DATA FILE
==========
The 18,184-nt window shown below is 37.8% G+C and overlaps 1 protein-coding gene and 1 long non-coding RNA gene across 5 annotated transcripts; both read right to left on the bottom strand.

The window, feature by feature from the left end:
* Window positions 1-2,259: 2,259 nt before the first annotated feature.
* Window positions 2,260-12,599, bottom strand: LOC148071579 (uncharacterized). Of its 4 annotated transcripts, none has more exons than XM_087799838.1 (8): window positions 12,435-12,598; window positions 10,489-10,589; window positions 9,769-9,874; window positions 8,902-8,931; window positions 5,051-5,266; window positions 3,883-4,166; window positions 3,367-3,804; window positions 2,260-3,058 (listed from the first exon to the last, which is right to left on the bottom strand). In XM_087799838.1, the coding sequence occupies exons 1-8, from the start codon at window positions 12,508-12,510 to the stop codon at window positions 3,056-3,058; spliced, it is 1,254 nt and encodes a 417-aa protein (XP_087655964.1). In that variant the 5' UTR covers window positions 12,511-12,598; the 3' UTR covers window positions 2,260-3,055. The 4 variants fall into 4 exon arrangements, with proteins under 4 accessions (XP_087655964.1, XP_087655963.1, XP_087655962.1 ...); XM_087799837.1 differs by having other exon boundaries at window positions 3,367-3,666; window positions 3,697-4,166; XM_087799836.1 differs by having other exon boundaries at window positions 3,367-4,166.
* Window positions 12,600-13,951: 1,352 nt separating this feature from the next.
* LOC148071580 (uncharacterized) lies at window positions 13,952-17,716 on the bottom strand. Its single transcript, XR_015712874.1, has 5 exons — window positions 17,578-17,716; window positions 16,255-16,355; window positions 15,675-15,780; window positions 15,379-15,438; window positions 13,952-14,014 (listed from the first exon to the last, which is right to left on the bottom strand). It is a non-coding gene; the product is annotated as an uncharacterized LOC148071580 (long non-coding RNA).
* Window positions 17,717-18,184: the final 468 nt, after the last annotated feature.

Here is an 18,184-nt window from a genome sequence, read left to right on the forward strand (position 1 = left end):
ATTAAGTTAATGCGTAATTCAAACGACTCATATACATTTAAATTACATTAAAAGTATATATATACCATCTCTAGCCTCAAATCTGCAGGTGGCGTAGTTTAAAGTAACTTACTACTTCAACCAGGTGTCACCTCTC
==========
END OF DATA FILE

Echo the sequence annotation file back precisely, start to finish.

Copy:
The 18,184-nt window shown below is 37.8% G+C and overlaps 1 protein-coding gene and 1 long non-coding RNA gene across 5 annotated transcripts; both read right to left on the bottom strand.

The window, feature by feature from the left end:
* Window positions 1-2,259: 2,259 nt before the first annotated feature.
* Window positions 2,260-12,599, bottom strand: LOC148071579 (uncharacterized). Of its 4 annotated transcripts, none has more exons than XM_087799838.1 (8): window positions 12,435-12,598; window positions 10,489-10,589; window positions 9,769-9,874; window positions 8,902-8,931; window positions 5,051-5,266; window positions 3,883-4,166; window positions 3,367-3,804; window positions 2,260-3,058 (listed from the first exon to the last, which is right to left on the bottom strand). In XM_087799838.1, the coding sequence occupies exons 1-8, from the start codon at window positions 12,508-12,510 to the stop codon at window positions 3,056-3,058; spliced, it is 1,254 nt and encodes a 417-aa protein (XP_087655964.1). In that variant the 5' UTR covers window positions 12,511-12,598; the 3' UTR covers window positions 2,260-3,055. The 4 variants fall into 4 exon arrangements, with proteins under 4 accessions (XP_087655964.1, XP_087655963.1, XP_087655962.1 ...); XM_087799837.1 differs by having other exon boundaries at window positions 3,367-3,666; window positions 3,697-4,166; XM_087799836.1 differs by having other exon boundaries at window positions 3,367-4,166.
* Window positions 12,600-13,951: 1,352 nt separating this feature from the next.
* LOC148071580 (uncharacterized) lies at window positions 13,952-17,716 on the bottom strand. Its single transcript, XR_015712874.1, has 5 exons — window positions 17,578-17,716; window positions 16,255-16,355; window positions 15,675-15,780; window positions 15,379-15,438; window positions 13,952-14,014 (listed from the first exon to the last, which is right to left on the bottom strand). It is a non-coding gene; the product is annotated as an uncharacterized LOC148071580 (long non-coding RNA).
* Window positions 17,717-18,184: the final 468 nt, after the last annotated feature.

Here is an 18,184-nt window from a genome sequence, read left to right on the forward strand (position 1 = left end):
ATTAAGTTAATGCGTAATTCAAACGACTCATATACATTTAAATTACATTAAAAGTATATATATACCATCTCTAGCCTCAAATCTGCAGGTGGCGTAGTTTAAAGTAACTTACTACTTCAACCAGGTGTCACCTCTC